New T cell discovery shows promise for herpes vaccine

Fred Hutchinson Cancer Research Center and University of Washington scientists announced on Wednesday that they discovered the cells responsible for suppressing herpes symptoms, which may provide a viable vaccine.

The new cells discovered, called CD8αα+ T cells, are promising components in developing a vaccine against herpes simplex virus type 2. If scientists can find the new T cells’ specific molecular targets, called epitopes, the development of a viable vaccine will be underway.

The findings of the study were posted in the advance online edition of Nature on Wednesday. Larry Corey, president of Fred Hutch, wrote about the discovery and its importance.

"The discovery of this special class of cells that sit right at the nerve endings where HSV-2 is released into skin is changing how we think about HSV-2 and possible vaccines," Corey said. "For the first time, we know the type of immune cells that the body uses to prevent outbreaks. We also know these cells are quite effective in containing most reactivations of HSV-2. If we can boost the effectiveness of these immune cells we are likely to be able to contain this infection at the point of attack and stop the virus from spreading in the first place. We're excited about our discoveries because these cells might also prevent other types of viral infections, including HIV infection."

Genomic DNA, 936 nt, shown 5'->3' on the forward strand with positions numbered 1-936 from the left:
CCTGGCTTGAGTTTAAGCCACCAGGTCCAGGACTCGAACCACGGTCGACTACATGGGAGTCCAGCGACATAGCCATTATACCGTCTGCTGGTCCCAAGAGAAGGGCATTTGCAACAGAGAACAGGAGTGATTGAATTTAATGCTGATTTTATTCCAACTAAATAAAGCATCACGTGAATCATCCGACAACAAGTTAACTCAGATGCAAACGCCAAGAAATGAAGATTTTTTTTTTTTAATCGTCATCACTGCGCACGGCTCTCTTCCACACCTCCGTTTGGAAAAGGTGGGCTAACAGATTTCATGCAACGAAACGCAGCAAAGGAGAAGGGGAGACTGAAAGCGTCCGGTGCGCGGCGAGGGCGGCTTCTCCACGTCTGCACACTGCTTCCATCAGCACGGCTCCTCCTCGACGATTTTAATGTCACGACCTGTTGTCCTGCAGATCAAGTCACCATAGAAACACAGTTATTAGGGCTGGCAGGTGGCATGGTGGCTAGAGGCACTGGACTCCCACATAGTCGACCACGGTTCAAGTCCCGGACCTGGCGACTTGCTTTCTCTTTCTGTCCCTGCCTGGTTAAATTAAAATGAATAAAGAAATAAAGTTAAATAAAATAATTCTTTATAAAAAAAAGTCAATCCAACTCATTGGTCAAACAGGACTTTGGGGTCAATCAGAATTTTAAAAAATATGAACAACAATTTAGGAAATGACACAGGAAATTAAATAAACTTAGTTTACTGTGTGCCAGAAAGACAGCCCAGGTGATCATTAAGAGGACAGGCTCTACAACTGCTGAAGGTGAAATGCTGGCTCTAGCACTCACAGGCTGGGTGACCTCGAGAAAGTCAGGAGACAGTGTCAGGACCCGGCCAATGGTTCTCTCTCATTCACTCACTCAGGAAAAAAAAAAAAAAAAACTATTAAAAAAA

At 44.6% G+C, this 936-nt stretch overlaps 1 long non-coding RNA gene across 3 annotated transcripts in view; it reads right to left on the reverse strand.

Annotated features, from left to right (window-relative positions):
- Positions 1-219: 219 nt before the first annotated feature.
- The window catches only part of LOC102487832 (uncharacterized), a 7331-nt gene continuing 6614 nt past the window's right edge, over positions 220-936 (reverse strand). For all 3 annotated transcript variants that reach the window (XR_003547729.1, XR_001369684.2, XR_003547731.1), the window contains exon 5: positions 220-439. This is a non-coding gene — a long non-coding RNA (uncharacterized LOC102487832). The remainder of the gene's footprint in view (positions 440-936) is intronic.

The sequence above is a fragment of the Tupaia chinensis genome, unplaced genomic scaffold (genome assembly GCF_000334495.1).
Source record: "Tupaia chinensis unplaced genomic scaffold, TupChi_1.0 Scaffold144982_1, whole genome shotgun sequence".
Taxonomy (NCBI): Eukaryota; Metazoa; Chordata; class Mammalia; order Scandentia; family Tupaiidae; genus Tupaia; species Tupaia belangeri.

During the research study, in which scientists used a unique sequential human biopsy research method to study the cells in their natural state, scientists found the CD8αα+ T cells persisted on the skin, not just in the blood as previously thought. This is why scientists believe this T cell is responsible for infected persons with herpes not having any symptoms for some time, making most infected persons unaware of infection.

"The cells we found perform immune surveillance and contain the virus in the key battlefield where infection occurs, which is the dermal-epidermal junction," Jia Zhu,corresponding author and research assistant in the study, said. "These cells are persistent in the skin and represent a newly discovered phenotype distinguished from those of CD8+ T cells circulating in the blood."

If an effective vaccine can be developed, it can help some 776,000 infected persons in the U.S. alone. There is currently no effective vaccine against the infection, which not only affects the adult but also newborns during birth.

"While antiviral treatment is available, the virus often breaks through this barrier and patients still can transmit the infection to others," Corey said. "In addition, newborn herpes is one of the leading infections transmitted from mothers to children at the time of delivery. An effective genital herpes vaccine is needed to eliminate this complication of HSV-2 infection."